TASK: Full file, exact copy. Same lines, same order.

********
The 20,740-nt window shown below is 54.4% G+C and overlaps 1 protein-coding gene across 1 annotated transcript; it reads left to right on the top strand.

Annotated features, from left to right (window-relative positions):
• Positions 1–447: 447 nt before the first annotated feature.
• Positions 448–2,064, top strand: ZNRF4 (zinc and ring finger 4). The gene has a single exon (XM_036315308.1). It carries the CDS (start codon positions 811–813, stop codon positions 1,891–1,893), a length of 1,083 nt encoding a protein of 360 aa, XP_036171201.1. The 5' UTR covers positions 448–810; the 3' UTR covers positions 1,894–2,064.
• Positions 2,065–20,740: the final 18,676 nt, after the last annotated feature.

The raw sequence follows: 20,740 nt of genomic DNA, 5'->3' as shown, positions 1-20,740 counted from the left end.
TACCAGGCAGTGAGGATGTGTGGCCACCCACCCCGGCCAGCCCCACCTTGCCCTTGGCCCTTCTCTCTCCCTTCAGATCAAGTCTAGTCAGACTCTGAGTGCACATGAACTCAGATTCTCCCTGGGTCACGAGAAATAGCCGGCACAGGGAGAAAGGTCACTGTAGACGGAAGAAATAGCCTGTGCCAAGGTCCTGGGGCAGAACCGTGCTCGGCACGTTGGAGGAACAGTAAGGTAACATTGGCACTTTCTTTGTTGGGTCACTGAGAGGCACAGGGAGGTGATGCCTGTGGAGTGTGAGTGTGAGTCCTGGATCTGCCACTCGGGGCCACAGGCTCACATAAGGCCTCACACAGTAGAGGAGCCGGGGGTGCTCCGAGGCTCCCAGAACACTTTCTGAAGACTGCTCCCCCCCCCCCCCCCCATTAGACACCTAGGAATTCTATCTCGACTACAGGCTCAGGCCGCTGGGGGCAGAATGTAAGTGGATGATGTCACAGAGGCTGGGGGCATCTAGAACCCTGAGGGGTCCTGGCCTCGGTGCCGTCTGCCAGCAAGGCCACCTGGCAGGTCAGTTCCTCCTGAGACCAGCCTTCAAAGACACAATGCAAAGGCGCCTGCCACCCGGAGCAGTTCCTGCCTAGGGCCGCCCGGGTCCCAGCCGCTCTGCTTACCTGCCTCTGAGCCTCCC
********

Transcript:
The 20,740-nt window shown below is 54.4% G+C and overlaps 1 protein-coding gene across 1 annotated transcript; it reads left to right on the top strand.

Annotated features, from left to right (window-relative positions):
• Positions 1–447: 447 nt before the first annotated feature.
• Positions 448–2,064, top strand: ZNRF4 (zinc and ring finger 4). The gene has a single exon (XM_036315308.1). It carries the CDS (start codon positions 811–813, stop codon positions 1,891–1,893), a length of 1,083 nt encoding a protein of 360 aa, XP_036171201.1. The 5' UTR covers positions 448–810; the 3' UTR covers positions 1,894–2,064.
• Positions 2,065–20,740: the final 18,676 nt, after the last annotated feature.

The raw sequence follows: 20,740 nt of genomic DNA, 5'->3' as shown, positions 1-20,740 counted from the left end.
TACCAGGCAGTGAGGATGTGTGGCCACCCACCCCGGCCAGCCCCACCTTGCCCTTGGCCCTTCTCTCTCCCTTCAGATCAAGTCTAGTCAGACTCTGAGTGCACATGAACTCAGATTCTCCCTGGGTCACGAGAAATAGCCGGCACAGGGAGAAAGGTCACTGTAGACGGAAGAAATAGCCTGTGCCAAGGTCCTGGGGCAGAACCGTGCTCGGCACGTTGGAGGAACAGTAAGGTAACATTGGCACTTTCTTTGTTGGGTCACTGAGAGGCACAGGGAGGTGATGCCTGTGGAGTGTGAGTGTGAGTCCTGGATCTGCCACTCGGGGCCACAGGCTCACATAAGGCCTCACACAGTAGAGGAGCCGGGGGTGCTCCGAGGCTCCCAGAACACTTTCTGAAGACTGCTCCCCCCCCCCCCCCCCATTAGACACCTAGGAATTCTATCTCGACTACAGGCTCAGGCCGCTGGGGGCAGAATGTAAGTGGATGATGTCACAGAGGCTGGGGGCATCTAGAACCCTGAGGGGTCCTGGCCTCGGTGCCGTCTGCCAGCAAGGCCACCTGGCAGGTCAGTTCCTCCTGAGACCAGCCTTCAAAGACACAATGCAAAGGCGCCTGCCACCCGGAGCAGTTCCTGCCTAGGGCCGCCCGGGTCCCAGCCGCTCTGCTTACCTGCCTCTGAGCCTCCC